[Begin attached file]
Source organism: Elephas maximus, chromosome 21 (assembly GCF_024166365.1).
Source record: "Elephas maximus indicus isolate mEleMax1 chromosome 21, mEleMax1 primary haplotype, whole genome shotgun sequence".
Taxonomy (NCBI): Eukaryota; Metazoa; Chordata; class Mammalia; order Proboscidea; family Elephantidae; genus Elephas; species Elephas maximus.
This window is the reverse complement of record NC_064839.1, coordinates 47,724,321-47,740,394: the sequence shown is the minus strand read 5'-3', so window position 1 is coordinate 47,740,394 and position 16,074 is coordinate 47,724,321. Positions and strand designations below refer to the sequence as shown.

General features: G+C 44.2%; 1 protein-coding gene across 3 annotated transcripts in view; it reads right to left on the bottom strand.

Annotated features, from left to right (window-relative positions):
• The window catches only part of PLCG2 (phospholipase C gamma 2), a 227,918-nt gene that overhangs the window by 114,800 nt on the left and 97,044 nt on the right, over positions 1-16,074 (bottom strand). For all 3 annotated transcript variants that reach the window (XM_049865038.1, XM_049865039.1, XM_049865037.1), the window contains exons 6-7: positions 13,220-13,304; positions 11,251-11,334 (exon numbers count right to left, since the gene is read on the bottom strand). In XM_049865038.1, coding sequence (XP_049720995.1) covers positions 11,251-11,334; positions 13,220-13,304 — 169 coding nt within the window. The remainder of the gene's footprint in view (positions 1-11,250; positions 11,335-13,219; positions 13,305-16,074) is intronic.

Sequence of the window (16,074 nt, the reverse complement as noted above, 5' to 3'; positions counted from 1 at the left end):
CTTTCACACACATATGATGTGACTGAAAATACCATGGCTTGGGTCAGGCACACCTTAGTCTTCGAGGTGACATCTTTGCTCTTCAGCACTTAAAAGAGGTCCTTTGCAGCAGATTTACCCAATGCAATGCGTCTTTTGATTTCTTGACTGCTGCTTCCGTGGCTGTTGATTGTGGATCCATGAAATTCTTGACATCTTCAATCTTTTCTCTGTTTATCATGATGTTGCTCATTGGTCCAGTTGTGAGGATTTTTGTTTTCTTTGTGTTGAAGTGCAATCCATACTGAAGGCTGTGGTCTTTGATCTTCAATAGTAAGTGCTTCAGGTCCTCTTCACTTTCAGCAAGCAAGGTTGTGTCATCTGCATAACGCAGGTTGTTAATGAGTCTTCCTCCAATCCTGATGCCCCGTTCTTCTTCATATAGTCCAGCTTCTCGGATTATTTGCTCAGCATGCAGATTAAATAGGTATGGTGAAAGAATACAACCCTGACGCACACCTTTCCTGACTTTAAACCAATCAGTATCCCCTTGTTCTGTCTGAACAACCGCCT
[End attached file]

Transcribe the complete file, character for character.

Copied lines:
Source organism: Elephas maximus, chromosome 21 (assembly GCF_024166365.1).
Source record: "Elephas maximus indicus isolate mEleMax1 chromosome 21, mEleMax1 primary haplotype, whole genome shotgun sequence".
Taxonomy (NCBI): Eukaryota; Metazoa; Chordata; class Mammalia; order Proboscidea; family Elephantidae; genus Elephas; species Elephas maximus.
This window is the reverse complement of record NC_064839.1, coordinates 47,724,321-47,740,394: the sequence shown is the minus strand read 5'-3', so window position 1 is coordinate 47,740,394 and position 16,074 is coordinate 47,724,321. Positions and strand designations below refer to the sequence as shown.

General features: G+C 44.2%; 1 protein-coding gene across 3 annotated transcripts in view; it reads right to left on the bottom strand.

Annotated features, from left to right (window-relative positions):
• The window catches only part of PLCG2 (phospholipase C gamma 2), a 227,918-nt gene that overhangs the window by 114,800 nt on the left and 97,044 nt on the right, over positions 1-16,074 (bottom strand). For all 3 annotated transcript variants that reach the window (XM_049865038.1, XM_049865039.1, XM_049865037.1), the window contains exons 6-7: positions 13,220-13,304; positions 11,251-11,334 (exon numbers count right to left, since the gene is read on the bottom strand). In XM_049865038.1, coding sequence (XP_049720995.1) covers positions 11,251-11,334; positions 13,220-13,304 — 169 coding nt within the window. The remainder of the gene's footprint in view (positions 1-11,250; positions 11,335-13,219; positions 13,305-16,074) is intronic.

Sequence of the window (16,074 nt, the reverse complement as noted above, 5' to 3'; positions counted from 1 at the left end):
CTTTCACACACATATGATGTGACTGAAAATACCATGGCTTGGGTCAGGCACACCTTAGTCTTCGAGGTGACATCTTTGCTCTTCAGCACTTAAAAGAGGTCCTTTGCAGCAGATTTACCCAATGCAATGCGTCTTTTGATTTCTTGACTGCTGCTTCCGTGGCTGTTGATTGTGGATCCATGAAATTCTTGACATCTTCAATCTTTTCTCTGTTTATCATGATGTTGCTCATTGGTCCAGTTGTGAGGATTTTTGTTTTCTTTGTGTTGAAGTGCAATCCATACTGAAGGCTGTGGTCTTTGATCTTCAATAGTAAGTGCTTCAGGTCCTCTTCACTTTCAGCAAGCAAGGTTGTGTCATCTGCATAACGCAGGTTGTTAATGAGTCTTCCTCCAATCCTGATGCCCCGTTCTTCTTCATATAGTCCAGCTTCTCGGATTATTTGCTCAGCATGCAGATTAAATAGGTATGGTGAAAGAATACAACCCTGACGCACACCTTTCCTGACTTTAAACCAATCAGTATCCCCTTGTTCTGTCTGAACAACCGCCT